The Ultimate Guide to Amazing PowerPoint Presentations

We’ve all seen one of these great PowerPoint presentations – the lights go down, the screen lights up with a high resolution picture of an elephant in the middle of a river spraying water on its back and the speaker weaves a story around it, teaching you important lessons and inspiring the bejeezus out of you.  You leave the presentation energized, feeling like you have unlocked the secrets of the universe.  You immediately rush back to your office and decide to do the same thing at your next meeting.

Then you realize that there aren’t a lot of stock photographs that help you tell an inspirational story about the fiscal 2016 budget request process – or whatever it is you’re working on – and defeated, you turn to the default PowerPoint template and trudge on, bullet points and blue swooshes galore.

But wait, all is not lost!  Here’s my own personal guide to making your next presentation a meaningful one:

First, chances are you shouldn’t be using PowerPoint at all.  

Powerpoint does NOT work well for presenting topics that involve dense data or wordy discussions.  PowerPoint is best for telling stories (and a lot of our work can be presented as a story when you think about it).  Paper handouts (memos, charts, tables) are a better tool for delivering loads of information, and in addition they provide a good take away.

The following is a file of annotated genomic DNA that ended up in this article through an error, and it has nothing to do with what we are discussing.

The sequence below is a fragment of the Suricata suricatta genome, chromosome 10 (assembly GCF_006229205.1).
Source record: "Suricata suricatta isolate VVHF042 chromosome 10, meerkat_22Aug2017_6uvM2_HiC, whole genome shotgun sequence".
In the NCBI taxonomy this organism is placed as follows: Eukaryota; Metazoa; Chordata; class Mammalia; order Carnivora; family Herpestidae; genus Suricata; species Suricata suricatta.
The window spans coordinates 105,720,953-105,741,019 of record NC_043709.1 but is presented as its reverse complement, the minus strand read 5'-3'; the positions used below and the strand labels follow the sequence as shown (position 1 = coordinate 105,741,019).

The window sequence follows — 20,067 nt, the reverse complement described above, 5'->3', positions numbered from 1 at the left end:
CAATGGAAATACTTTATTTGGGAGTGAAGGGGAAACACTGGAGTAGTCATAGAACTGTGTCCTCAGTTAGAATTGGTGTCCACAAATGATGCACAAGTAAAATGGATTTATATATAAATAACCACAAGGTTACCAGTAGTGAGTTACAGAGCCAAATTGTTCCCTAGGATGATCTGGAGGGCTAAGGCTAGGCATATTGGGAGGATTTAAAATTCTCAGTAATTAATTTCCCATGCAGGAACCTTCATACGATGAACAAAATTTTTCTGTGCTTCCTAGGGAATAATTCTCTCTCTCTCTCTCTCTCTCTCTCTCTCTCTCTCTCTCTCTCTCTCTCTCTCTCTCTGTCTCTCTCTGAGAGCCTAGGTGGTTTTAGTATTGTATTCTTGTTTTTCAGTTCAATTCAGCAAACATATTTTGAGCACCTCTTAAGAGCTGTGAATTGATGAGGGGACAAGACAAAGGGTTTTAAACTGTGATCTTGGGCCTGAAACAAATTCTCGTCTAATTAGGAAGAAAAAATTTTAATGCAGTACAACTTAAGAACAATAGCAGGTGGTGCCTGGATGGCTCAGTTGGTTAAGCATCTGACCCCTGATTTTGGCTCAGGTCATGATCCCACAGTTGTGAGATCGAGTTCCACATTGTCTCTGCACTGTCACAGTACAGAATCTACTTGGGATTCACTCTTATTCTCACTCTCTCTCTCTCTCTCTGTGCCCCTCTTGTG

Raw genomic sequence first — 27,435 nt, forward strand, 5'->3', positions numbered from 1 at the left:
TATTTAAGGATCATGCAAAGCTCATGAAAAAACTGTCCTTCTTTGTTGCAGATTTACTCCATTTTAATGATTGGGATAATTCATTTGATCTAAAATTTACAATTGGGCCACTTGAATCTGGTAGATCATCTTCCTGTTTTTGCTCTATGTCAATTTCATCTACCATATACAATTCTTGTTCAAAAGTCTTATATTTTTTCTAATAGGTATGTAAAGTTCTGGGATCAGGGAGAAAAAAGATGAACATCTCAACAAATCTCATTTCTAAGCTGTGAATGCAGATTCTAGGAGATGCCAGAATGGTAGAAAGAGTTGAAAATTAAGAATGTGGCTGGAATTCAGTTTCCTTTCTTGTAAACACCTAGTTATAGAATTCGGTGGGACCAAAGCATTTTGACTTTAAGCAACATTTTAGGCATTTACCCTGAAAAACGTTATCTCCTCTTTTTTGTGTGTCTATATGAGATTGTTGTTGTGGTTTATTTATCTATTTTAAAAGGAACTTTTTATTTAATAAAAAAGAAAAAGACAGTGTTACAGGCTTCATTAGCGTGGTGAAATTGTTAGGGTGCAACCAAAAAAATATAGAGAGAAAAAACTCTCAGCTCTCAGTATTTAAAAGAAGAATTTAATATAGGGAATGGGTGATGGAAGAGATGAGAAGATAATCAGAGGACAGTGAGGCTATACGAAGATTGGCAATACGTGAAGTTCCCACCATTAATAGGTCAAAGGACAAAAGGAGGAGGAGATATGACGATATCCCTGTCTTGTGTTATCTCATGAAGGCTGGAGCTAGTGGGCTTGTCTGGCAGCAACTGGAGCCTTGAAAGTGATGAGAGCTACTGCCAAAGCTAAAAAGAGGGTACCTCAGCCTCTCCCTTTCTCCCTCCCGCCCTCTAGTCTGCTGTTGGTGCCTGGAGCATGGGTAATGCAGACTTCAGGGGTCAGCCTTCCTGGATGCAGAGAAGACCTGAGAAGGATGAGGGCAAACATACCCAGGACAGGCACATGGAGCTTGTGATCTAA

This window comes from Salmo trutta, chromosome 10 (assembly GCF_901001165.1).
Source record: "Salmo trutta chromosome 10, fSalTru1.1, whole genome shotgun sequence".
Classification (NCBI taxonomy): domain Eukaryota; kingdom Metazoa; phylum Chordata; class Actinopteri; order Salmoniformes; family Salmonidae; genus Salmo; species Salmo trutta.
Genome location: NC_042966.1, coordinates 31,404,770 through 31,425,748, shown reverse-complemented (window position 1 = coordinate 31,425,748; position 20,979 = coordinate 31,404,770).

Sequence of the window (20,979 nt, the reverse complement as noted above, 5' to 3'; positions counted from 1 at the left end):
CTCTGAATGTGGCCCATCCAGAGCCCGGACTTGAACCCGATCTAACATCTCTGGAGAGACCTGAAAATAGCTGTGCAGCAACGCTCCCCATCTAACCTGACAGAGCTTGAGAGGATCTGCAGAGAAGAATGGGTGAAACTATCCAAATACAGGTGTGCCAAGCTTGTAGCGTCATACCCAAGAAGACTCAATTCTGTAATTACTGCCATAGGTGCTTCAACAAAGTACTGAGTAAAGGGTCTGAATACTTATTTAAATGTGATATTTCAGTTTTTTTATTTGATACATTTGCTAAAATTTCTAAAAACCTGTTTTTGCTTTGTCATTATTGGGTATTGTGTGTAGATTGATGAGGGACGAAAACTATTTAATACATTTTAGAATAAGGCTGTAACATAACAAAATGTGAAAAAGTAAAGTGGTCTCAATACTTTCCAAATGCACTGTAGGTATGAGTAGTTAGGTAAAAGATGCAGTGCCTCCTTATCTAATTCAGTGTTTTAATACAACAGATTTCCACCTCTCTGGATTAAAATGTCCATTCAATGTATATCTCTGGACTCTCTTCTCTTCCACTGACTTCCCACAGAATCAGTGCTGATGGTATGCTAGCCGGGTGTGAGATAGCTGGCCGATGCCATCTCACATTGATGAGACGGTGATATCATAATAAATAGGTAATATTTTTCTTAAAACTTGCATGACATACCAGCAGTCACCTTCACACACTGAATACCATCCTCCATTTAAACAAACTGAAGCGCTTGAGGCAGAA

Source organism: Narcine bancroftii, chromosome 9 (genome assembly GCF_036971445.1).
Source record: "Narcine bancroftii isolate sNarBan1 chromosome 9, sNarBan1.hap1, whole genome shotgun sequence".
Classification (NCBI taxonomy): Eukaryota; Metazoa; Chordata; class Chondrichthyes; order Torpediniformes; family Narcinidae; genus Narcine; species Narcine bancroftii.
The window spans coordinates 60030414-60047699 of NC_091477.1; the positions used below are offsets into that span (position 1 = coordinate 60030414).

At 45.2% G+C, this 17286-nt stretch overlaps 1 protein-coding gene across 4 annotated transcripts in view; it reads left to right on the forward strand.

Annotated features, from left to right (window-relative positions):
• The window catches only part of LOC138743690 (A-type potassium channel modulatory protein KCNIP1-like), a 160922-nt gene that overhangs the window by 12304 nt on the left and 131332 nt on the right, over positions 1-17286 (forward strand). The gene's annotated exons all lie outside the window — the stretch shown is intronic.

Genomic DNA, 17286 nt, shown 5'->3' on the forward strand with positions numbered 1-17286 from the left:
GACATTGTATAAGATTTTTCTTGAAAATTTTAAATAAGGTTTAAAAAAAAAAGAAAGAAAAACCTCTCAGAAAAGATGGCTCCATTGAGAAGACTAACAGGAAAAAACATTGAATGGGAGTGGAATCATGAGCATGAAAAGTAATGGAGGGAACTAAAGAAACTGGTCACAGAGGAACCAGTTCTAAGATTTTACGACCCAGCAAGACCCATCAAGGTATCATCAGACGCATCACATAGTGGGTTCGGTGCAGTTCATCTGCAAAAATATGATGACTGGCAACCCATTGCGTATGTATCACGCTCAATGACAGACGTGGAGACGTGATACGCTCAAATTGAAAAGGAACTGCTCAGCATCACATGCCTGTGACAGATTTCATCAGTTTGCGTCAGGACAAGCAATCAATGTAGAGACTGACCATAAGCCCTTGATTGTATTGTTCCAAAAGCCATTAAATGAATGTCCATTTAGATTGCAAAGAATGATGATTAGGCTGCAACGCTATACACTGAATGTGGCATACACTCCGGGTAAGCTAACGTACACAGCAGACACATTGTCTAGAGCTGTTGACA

But, if you decide you should be using power point, keep these tips in mind:

1. Your slides should support your talking points, not literally make them.  Ideally, the slides shouldn’t stand on their own; they should need YOU to give them life (otherwise, why are you there?!).

2. Images/thoughts/ideas that connect with people on an emotional level have the greatest impact and will be the most memorable.  This will require you to really think about what you’re presenting and distill it into meaningful points.  Once you do that, it is easy (and fun!) to find images or quotes that help you make your point.